Ashland Inc (NYSE:ASH) is a large and diversified chemicals company currently in the middle of some major changes that it hopes will increase shareholder value and boost earnings potential. So, the answer to the income investor's question, "Will Ashland Inc Raise its dividend in 2016?" would seem to be an easy yes. But the changes in store for this year are big, and that means some uncertainty remains.
A company in transition
Ashland has been moving in recent years to improve its business mix by selling less-desirable operations and expanding or acquiring better ones. For example, the company closed its purchase of AkzoNobel's Zeta Fraction technology, which "broadens Ashland's value-added portfolio in the personal care, pharmaceutical, food and beverage, and agriculture markets." These are core growth markets for the company. Meanwhile, it sold its industrial biocides business so it could focus on things it believes have better prospects -- like the Zeta technology.
But the really big change, which is the culmination of all the work that's been done to remake Ashland's business, is the planned spinoff of Valvoline. It's a logical move since Valvoline has its own brand image and is focused around motor oil and performing physical oil changes, not chemicals. But this business represents nearly 40% of Ashland's revenues, so the spinoff is a huge change, and it will likely have a big impact on the dividend.
For example, when DuPont (NYSE:DD) spun of Chemours (NYSE:CC), its dividend went from a quarterly rate of $0.47 a share at the start of 2015, before the split, to a fourth-quarter rate of $0.38, after the separation. A dividend from Chemours was expected to make up the difference (more on this later).
Sum of the parts
Ashland has increased its annual dividend for more than five consecutive years. It clearly has some dedication to rewarding investors in this way, but a company can't lose 40% of its top line and expect to maintain its current dividend payment. Since the spinoff is likely to close in calendar year 2016, it's going to have a big impact on the dividend.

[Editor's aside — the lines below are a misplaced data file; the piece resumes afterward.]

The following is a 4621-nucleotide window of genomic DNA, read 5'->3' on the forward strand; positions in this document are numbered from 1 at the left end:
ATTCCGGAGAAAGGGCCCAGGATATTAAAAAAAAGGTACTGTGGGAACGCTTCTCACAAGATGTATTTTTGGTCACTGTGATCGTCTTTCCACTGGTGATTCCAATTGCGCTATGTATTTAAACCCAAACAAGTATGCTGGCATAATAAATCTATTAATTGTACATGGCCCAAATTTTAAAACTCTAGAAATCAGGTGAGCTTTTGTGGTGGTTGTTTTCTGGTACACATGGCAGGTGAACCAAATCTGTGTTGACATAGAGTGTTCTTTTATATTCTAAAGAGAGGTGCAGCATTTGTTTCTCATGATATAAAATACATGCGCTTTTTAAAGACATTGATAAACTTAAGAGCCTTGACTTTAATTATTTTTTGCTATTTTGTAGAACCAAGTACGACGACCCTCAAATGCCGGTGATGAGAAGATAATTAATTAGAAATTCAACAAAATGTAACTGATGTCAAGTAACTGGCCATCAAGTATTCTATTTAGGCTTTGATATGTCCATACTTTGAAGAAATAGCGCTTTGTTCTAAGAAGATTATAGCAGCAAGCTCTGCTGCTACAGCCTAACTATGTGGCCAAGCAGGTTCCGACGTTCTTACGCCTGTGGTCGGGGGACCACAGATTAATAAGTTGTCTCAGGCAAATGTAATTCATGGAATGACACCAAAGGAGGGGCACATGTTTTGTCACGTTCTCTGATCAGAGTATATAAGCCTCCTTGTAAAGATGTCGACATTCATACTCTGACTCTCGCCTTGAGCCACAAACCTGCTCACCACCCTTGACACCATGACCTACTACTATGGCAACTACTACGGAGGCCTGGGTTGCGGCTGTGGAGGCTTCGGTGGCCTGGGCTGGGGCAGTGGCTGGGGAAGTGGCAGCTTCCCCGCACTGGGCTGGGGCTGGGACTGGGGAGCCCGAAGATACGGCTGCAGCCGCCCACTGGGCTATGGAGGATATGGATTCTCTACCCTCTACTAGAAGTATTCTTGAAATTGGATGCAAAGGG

So, the question is, what's likely to happen? It seems reasonable to expect Ashland to trim its dividend to a level that's consistent with its current payout and future revenues after it jettisons Valvoline and 40% of its top line. In other words, expect Ashland to pay as much as 40% less in dividends after the spinoff. But that's not the end of the story.
A normal move for spinoffs of dividend-paying companies is for the spinoff to start paying its own dividend. In this case, Valvoline is likely to pay a dividend that "makes up the difference," just as was expected with DuPont's spinoff of Chemours. So, taken together, the total Ashland investors receive will likely be at least the same dividend, though the payout will be split between each individual company. You'll need to look at the sum of the parts. At least, that's likely to be the plan.
Still, it's worth noting that this scenario didn't play out as expected at DuPont. Chemours' dividend, for various reasons, turned out to be just $0.03 a share. Worse, DuPont shareholders received only one share of Chemours for every five DuPont shares they owned. Chemours dividend was not nearly enough to make up the cut in DuPont's dividend. Essentially, DuPont shareholders took a very real dividend cut despite the best laid plans.
When and where
All of that said, Ashland has historically increased its dividend in the middle of the year. The last hike was in May of 2015 -- a hefty 15% increase. But if that date holds, a dividend increase is likely to happen before the spinoff. Note, however, that even if there is no increase, because of the mid-year hike in 2015, Ashland will pay more in 2016 than it did in 2015. So, a year-over-year dividend advance is already baked in the cake, but a hike is likely all the same.
The dividend, then, if you aren't paying attention, could look like it took a haircut after the corporate break-up, which is why you'll want to pay close attention to the dividend details of the Valvoline spinoff. Understanding what's going to happen will be key to understanding if continued dividend increases have been obscured by the corporate separation. However, DuPont and Chemours are a warning sign that, if you aren't careful, this corporate action could also obscure a very real dividend cut.
So, will Ashland increase its dividend in 2016? You'll have to watch the Valvoline spinoff to know for sure.
Reuben Brewer has no position in any stocks mentioned. The Motley Fool has no position in any of the stocks mentioned. Try any of our Foolish newsletter services free for 30 days. We Fools may not all hold the same opinions, but we all believe that considering a diverse range of insights makes us better investors. The Motley Fool has a disclosure policy.